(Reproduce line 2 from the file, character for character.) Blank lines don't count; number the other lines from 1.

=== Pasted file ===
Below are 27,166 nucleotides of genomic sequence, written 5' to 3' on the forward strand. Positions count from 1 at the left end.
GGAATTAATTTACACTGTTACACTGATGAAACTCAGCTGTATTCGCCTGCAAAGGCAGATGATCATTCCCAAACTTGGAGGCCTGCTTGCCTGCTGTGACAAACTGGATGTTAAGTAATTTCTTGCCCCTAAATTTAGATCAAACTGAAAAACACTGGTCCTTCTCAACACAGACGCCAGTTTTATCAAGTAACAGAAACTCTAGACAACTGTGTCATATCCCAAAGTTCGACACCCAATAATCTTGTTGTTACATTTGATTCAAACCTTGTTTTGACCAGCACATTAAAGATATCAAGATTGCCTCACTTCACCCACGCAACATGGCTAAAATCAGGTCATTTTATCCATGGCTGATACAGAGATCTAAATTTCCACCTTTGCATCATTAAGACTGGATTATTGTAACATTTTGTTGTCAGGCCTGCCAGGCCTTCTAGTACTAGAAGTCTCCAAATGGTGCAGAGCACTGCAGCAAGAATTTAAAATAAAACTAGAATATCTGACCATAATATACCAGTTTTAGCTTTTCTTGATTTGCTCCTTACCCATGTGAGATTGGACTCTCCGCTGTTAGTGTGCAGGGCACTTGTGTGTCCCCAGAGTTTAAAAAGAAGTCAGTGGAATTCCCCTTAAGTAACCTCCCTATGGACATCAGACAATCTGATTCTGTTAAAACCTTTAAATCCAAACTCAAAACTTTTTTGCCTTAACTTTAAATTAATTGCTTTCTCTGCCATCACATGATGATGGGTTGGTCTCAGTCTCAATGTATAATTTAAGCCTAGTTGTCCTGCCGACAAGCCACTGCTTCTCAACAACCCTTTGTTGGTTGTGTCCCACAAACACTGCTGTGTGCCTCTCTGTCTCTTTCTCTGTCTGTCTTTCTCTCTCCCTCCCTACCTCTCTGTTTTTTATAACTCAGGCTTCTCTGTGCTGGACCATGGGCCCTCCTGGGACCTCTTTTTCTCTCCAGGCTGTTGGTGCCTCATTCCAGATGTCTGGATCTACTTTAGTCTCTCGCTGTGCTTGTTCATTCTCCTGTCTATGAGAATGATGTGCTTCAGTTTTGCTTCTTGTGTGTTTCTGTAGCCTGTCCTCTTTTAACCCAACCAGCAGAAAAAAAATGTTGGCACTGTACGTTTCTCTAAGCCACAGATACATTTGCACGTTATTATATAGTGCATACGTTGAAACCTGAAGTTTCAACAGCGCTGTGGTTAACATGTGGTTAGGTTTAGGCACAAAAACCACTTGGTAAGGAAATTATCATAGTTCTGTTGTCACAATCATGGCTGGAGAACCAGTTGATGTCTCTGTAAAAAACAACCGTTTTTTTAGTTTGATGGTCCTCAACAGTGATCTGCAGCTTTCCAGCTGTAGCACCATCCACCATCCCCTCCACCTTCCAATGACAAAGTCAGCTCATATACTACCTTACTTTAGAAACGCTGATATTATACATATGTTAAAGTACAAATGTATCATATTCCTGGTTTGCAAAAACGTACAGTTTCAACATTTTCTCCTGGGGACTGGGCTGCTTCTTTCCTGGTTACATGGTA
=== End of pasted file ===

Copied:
GGAATTAATTTACACTGTTACACTGATGAAACTCAGCTGTATTCGCCTGCAAAGGCAGATGATCATTCCCAAACTTGGAGGCCTGCTTGCCTGCTGTGACAAACTGGATGTTAAGTAATTTCTTGCCCCTAAATTTAGATCAAACTGAAAAACACTGGTCCTTCTCAACACAGACGCCAGTTTTATCAAGTAACAGAAACTCTAGACAACTGTGTCATATCCCAAAGTTCGACACCCAATAATCTTGTTGTTACATTTGATTCAAACCTTGTTTTGACCAGCACATTAAAGATATCAAGATTGCCTCACTTCACCCACGCAACATGGCTAAAATCAGGTCATTTTATCCATGGCTGATACAGAGATCTAAATTTCCACCTTTGCATCATTAAGACTGGATTATTGTAACATTTTGTTGTCAGGCCTGCCAGGCCTTCTAGTACTAGAAGTCTCCAAATGGTGCAGAGCACTGCAGCAAGAATTTAAAATAAAACTAGAATATCTGACCATAATATACCAGTTTTAGCTTTTCTTGATTTGCTCCTTACCCATGTGAGATTGGACTCTCCGCTGTTAGTGTGCAGGGCACTTGTGTGTCCCCAGAGTTTAAAAAGAAGTCAGTGGAATTCCCCTTAAGTAACCTCCCTATGGACATCAGACAATCTGATTCTGTTAAAACCTTTAAATCCAAACTCAAAACTTTTTTGCCTTAACTTTAAATTAATTGCTTTCTCTGCCATCACATGATGATGGGTTGGTCTCAGTCTCAATGTATAATTTAAGCCTAGTTGTCCTGCCGACAAGCCACTGCTTCTCAACAACCCTTTGTTGGTTGTGTCCCACAAACACTGCTGTGTGCCTCTCTGTCTCTTTCTCTGTCTGTCTTTCTCTCTCCCTCCCTACCTCTCTGTTTTTTATAACTCAGGCTTCTCTGTGCTGGACCATGGGCCCTCCTGGGACCTCTTTTTCTCTCCAGGCTGTTGGTGCCTCATTCCAGATGTCTGGATCTACTTTAGTCTCTCGCTGTGCTTGTTCATTCTCCTGTCTATGAGAATGATGTGCTTCAGTTTTGCTTCTTGTGTGTTTCTGTAGCCTGTCCTCTTTTAACCCAACCAGCAGAAAAAAAATGTTGGCACTGTACGTTTCTCTAAGCCACAGATACATTTGCACGTTATTATATAGTGCATACGTTGAAACCTGAAGTTTCAACAGCGCTGTGGTTAACATGTGGTTAGGTTTAGGCACAAAAACCACTTGGTAAGGAAATTATCATAGTTCTGTTGTCACAATCATGGCTGGAGAACCAGTTGATGTCTCTGTAAAAAACAACCGTTTTTTTAGTTTGATGGTCCTCAACAGTGATCTGCAGCTTTCCAGCTGTAGCACCATCCACCATCCCCTCCACCTTCCAATGACAAAGTCAGCTCATATACTACCTTACTTTAGAAACGCTGATATTATACATATGTTAAAGTACAAATGTATCATATTCCTGGTTTGCAAAAACGTACAGTTTCAACATTTTCTCCTGGGGACTGGGCTGCTTCTTTCCTGGTTACATGGTA